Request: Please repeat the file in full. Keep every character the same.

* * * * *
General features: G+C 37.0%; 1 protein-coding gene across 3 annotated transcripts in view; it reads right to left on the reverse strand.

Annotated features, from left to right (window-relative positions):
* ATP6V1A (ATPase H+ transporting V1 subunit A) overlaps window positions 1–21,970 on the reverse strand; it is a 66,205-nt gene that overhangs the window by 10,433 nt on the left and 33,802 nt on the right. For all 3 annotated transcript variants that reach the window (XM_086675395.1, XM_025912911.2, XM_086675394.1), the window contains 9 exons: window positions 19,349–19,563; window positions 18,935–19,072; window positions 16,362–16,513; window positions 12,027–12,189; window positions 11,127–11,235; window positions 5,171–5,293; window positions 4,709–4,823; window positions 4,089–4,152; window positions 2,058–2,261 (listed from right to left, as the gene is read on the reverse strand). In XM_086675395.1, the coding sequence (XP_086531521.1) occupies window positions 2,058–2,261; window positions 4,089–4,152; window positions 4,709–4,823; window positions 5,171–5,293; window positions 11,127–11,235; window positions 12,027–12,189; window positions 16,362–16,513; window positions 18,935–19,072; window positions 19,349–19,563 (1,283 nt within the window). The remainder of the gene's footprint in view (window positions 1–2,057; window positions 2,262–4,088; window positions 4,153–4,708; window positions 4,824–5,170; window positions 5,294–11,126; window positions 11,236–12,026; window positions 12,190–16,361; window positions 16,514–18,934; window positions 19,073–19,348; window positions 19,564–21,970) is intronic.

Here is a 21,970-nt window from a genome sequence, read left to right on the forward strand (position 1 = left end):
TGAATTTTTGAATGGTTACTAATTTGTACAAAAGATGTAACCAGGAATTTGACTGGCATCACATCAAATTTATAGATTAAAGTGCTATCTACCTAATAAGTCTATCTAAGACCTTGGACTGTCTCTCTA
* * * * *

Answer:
General features: G+C 37.0%; 1 protein-coding gene across 3 annotated transcripts in view; it reads right to left on the reverse strand.

Annotated features, from left to right (window-relative positions):
* ATP6V1A (ATPase H+ transporting V1 subunit A) overlaps window positions 1–21,970 on the reverse strand; it is a 66,205-nt gene that overhangs the window by 10,433 nt on the left and 33,802 nt on the right. For all 3 annotated transcript variants that reach the window (XM_086675395.1, XM_025912911.2, XM_086675394.1), the window contains 9 exons: window positions 19,349–19,563; window positions 18,935–19,072; window positions 16,362–16,513; window positions 12,027–12,189; window positions 11,127–11,235; window positions 5,171–5,293; window positions 4,709–4,823; window positions 4,089–4,152; window positions 2,058–2,261 (listed from right to left, as the gene is read on the reverse strand). In XM_086675395.1, the coding sequence (XP_086531521.1) occupies window positions 2,058–2,261; window positions 4,089–4,152; window positions 4,709–4,823; window positions 5,171–5,293; window positions 11,127–11,235; window positions 12,027–12,189; window positions 16,362–16,513; window positions 18,935–19,072; window positions 19,349–19,563 (1,283 nt within the window). The remainder of the gene's footprint in view (window positions 1–2,057; window positions 2,262–4,088; window positions 4,153–4,708; window positions 4,824–5,170; window positions 5,294–11,126; window positions 11,236–12,026; window positions 12,190–16,361; window positions 16,514–18,934; window positions 19,073–19,348; window positions 19,564–21,970) is intronic.

Here is a 21,970-nt window from a genome sequence, read left to right on the forward strand (position 1 = left end):
TGAATTTTTGAATGGTTACTAATTTGTACAAAAGATGTAACCAGGAATTTGACTGGCATCACATCAAATTTATAGATTAAAGTGCTATCTACCTAATAAGTCTATCTAAGACCTTGGACTGTCTCTCTA